For me, I like to decide I want to make espresso and be able to do so within 10 minutes or so. With an E61-style machine this means starting it with a timer in the morning and leaving it on most of the day. E61-style machines take about 30-45 minutes to fully warm up from cold. Close-coupled groups like those on the GO, Lelit Elizabeth, Breville/Sage Dual Boiler ("BDB") and others can be ready in around 10 minutes from cold.

There is no clear "winner" or even leading group of machines in the 1000-1500 range. Every one has some strengths and weaknesses. As long as you're looking at one of the better ones, it will come down to which compromises fit your needs and budget better than the others.

Boober (original poster)

#9: Post by Boober (original poster) »

I may decide to stay with sage oracle touch and buy either a niche or eureka mignon oro. I'll check option-o as well. Thanks for the recommendations.

EDIT. I was actually thinking to return the oracle and take the dual boiler from sage/breville. That would cover the cost of the grinder. Will I lose any other feaure when it comes to brewing? I was also considering different machines. It comes down to these choices:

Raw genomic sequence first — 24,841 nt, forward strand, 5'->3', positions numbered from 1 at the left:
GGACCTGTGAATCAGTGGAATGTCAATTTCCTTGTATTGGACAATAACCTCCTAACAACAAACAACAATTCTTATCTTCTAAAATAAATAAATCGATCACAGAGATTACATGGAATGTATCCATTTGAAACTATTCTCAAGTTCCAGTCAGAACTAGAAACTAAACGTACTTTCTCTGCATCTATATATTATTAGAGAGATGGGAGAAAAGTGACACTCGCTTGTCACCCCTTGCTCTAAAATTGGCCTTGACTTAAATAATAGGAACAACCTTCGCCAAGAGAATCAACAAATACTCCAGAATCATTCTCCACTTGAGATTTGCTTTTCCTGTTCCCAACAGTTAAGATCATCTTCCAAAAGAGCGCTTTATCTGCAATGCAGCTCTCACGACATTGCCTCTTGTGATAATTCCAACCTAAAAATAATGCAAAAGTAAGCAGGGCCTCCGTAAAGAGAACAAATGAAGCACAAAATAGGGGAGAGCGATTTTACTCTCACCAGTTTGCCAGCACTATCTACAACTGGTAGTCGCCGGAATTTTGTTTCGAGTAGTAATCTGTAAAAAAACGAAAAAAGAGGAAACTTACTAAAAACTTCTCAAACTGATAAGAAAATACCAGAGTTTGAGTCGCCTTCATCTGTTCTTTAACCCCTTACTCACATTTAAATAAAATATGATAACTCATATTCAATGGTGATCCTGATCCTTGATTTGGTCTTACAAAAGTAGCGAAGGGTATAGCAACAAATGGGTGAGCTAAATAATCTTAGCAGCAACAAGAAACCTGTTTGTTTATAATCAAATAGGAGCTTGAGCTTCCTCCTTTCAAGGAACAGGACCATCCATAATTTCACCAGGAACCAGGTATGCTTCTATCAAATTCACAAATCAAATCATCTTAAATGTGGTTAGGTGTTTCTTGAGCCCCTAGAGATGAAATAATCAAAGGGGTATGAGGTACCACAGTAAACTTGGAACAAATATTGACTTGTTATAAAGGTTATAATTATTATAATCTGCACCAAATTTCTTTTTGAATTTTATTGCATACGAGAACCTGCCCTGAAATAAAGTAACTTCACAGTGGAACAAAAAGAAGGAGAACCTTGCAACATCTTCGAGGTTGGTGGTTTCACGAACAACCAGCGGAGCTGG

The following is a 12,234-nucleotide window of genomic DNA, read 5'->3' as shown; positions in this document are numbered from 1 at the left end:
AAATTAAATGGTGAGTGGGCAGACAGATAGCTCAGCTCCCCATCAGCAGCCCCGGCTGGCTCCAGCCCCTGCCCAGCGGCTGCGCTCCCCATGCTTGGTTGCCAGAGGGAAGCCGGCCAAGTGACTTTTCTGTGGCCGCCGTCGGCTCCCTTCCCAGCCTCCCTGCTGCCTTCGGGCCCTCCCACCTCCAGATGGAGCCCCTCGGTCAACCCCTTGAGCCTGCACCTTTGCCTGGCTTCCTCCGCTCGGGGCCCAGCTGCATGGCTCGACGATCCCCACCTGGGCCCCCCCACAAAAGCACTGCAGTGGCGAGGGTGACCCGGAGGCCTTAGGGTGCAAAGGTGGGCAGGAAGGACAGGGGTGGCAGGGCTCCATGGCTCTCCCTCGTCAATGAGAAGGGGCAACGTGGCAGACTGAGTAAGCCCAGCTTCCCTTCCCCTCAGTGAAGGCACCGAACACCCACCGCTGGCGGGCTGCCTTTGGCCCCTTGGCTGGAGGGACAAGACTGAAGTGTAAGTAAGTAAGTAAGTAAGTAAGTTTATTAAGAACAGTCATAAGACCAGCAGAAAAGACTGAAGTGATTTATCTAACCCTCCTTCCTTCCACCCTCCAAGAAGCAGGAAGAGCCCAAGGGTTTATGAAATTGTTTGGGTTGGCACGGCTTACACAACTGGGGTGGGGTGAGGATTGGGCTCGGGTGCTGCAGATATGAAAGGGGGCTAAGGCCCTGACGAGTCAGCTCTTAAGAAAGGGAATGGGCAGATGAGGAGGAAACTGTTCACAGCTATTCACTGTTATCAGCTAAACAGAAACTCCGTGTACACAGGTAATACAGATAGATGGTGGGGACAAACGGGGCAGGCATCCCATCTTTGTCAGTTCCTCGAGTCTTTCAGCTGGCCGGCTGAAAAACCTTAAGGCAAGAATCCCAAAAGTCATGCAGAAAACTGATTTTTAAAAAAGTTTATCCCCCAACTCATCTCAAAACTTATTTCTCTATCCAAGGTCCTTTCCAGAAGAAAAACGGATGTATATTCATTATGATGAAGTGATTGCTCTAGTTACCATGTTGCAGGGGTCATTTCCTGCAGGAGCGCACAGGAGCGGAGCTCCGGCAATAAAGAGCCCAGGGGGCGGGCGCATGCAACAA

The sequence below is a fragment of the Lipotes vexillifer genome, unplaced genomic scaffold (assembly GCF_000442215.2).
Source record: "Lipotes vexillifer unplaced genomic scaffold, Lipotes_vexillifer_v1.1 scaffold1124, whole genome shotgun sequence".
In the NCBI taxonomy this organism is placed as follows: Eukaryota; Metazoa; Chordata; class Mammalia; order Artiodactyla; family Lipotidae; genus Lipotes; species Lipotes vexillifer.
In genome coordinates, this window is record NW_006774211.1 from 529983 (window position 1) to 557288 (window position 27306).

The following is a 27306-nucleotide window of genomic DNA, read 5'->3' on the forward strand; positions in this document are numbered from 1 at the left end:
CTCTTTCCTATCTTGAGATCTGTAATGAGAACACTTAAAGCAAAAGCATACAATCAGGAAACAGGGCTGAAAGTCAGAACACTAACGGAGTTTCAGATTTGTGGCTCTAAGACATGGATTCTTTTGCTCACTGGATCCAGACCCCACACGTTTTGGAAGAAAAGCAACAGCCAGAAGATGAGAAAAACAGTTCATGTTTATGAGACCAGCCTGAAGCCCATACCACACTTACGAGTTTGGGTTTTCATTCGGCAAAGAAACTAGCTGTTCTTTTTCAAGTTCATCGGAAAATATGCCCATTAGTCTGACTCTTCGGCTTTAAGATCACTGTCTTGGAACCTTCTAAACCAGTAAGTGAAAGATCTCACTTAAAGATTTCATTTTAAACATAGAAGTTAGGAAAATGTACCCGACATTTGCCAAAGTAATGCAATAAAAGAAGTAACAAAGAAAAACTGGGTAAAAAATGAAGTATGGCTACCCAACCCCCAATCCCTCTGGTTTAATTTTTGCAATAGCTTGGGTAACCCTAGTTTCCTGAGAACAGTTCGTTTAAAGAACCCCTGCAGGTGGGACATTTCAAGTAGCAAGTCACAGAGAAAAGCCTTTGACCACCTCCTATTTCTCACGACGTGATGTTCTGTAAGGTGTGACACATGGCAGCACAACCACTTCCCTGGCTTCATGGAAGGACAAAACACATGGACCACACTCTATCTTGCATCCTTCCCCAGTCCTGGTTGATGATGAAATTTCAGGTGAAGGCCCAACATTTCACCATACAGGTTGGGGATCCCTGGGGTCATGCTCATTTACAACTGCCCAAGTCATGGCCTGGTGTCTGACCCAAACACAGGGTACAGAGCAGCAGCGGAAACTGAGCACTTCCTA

Sage Oracle Touch
Sage Dual Boiler
Profitec Pro 500
Rancilio Silvia Pro X
Lelit Mara X
Rocket Appartamento

the grinders on my list:
Niche Zero
Eureka Mignon Oro Single Dose
DF64 (v)
Option-O Lagom mini

The service center for Sage in Europe are selling the refurbished machines and I could return mine and buyu the DB saving around 800 euros which woul easily cover the grinder and fall under the budget.

EDIT2 - I can see that the dealer that I got the Oracle touch from do not have the dual boiler in stock currently, so I may actually keep the oracle touch, however I am open to suggestions. My return window closes on Friday.